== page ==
[1] https://en.wikipedia.org/wiki/North_Hollywood_shootout


Uh, not that this guy doesn't deserve to be charged, but what about the cop who shot an innocent, unarmed man?


There'll be an investigation, he'll be cleared, and he'll be back on the street in a few months.


I believe that the article mentions that this is being handled. Let's see what will happen in 3-6-12 months.


We just know he is on temporary leave.


My perspective from the U.K. is that it’s primarily the swatters fault but the terrible action taken by the police is somewhat “allowed” by US society due to fear of guns being available.

I was trying to figure out how prevalent swatting is in the U.K. and if it could go this wrong. At least here the police don’t have to be as afraid of an armed defence which gives them less of an excuse for overreacting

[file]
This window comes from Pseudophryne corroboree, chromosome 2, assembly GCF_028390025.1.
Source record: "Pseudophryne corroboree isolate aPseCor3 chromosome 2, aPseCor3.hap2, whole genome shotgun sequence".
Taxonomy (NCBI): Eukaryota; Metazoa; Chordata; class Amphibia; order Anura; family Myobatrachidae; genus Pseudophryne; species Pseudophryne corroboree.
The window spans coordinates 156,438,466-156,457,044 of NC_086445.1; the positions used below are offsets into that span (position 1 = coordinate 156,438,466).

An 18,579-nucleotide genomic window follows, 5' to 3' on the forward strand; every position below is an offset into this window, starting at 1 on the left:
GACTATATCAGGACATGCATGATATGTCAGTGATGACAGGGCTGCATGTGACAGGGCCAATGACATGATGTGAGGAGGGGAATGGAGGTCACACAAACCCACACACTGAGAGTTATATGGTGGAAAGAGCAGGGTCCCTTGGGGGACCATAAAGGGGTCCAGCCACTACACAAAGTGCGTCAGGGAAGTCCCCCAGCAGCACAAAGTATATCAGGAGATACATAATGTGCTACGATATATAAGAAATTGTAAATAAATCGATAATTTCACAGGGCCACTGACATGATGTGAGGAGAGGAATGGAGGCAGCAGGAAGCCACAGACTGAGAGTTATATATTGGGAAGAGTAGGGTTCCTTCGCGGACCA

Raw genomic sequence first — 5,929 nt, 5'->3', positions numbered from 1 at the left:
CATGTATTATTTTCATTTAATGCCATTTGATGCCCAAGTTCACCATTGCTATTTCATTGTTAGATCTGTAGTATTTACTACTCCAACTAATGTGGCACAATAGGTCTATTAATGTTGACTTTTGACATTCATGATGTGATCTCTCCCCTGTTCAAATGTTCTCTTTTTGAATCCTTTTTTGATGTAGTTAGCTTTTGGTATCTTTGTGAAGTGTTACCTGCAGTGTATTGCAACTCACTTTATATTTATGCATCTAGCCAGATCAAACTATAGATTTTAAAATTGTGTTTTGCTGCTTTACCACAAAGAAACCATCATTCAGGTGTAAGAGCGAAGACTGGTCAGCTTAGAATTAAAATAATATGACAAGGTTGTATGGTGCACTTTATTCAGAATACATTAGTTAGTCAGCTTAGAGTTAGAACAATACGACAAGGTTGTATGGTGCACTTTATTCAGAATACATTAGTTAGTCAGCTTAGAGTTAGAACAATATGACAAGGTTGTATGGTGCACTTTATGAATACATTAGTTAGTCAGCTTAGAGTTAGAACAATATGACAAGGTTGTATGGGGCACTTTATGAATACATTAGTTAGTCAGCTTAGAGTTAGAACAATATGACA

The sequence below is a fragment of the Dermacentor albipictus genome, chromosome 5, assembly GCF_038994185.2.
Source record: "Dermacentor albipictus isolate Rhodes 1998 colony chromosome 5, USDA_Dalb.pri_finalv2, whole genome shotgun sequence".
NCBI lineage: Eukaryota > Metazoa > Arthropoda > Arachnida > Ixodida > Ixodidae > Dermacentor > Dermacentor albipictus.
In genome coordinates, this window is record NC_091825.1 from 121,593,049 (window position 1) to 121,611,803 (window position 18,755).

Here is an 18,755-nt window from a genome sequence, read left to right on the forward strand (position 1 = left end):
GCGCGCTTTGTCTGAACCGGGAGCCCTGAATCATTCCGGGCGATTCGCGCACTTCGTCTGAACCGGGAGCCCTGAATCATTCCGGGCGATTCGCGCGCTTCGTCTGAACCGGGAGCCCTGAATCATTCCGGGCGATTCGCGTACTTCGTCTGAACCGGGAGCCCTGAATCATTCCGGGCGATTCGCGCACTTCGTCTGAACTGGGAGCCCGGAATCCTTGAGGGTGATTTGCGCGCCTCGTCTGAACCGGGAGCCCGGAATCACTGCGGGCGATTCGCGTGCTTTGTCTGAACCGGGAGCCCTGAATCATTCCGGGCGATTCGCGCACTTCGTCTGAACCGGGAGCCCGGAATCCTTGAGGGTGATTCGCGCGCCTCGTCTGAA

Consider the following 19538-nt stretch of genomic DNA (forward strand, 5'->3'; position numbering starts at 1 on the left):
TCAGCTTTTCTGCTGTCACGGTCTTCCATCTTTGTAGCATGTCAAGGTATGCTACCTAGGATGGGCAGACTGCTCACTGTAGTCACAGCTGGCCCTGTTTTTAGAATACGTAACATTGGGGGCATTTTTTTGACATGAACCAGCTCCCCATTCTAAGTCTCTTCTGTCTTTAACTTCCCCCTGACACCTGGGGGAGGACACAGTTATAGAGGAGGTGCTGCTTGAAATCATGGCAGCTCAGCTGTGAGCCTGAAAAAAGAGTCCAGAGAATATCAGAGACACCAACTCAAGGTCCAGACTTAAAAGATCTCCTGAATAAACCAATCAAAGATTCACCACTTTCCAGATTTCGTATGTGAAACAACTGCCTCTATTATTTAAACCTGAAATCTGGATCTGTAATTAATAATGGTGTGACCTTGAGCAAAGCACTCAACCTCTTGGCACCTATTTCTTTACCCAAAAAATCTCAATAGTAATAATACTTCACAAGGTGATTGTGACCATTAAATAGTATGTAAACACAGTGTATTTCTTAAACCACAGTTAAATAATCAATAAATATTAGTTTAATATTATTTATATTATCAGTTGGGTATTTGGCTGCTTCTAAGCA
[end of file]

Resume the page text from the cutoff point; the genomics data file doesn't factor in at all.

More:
I've found a Brit involved in a US swatting: http://www.independent.co.uk/news/uk/home-news/robert-mcdaid...

And someone swatted Mumsnet: https://www.newstatesman.com/sci-tech/2015/08/troll-hacked-m...

But generally the lack of trigger-happy police makes it much less likely in the UK. I suspect a lot of protocol was built up in the era of regular (most, but not all false) bomb threats from the IRA.


I hope he gets the maximum sentence. Then I hope they dig up as much as possible of his past dirt and then lock him up forever. Then I hope they round up more SWATters and give them the same treatment.

I won't go into to details of what will happen to this wimp behind bars, he doesn't look so tough.

But it cannot be that some stupid "kid" somewhere murders people for fun.

(no use to discuss police and use of arms in the USA)


I said that's what he should get two weeks ago:

https://news.ycombinator.com/item?id=16057578




Applications are open for YC Summer 2018

Guidelines | FAQ | Support | API | Security | Lists | Bookmarklet | Legal | Apply to YC | Contact

Search: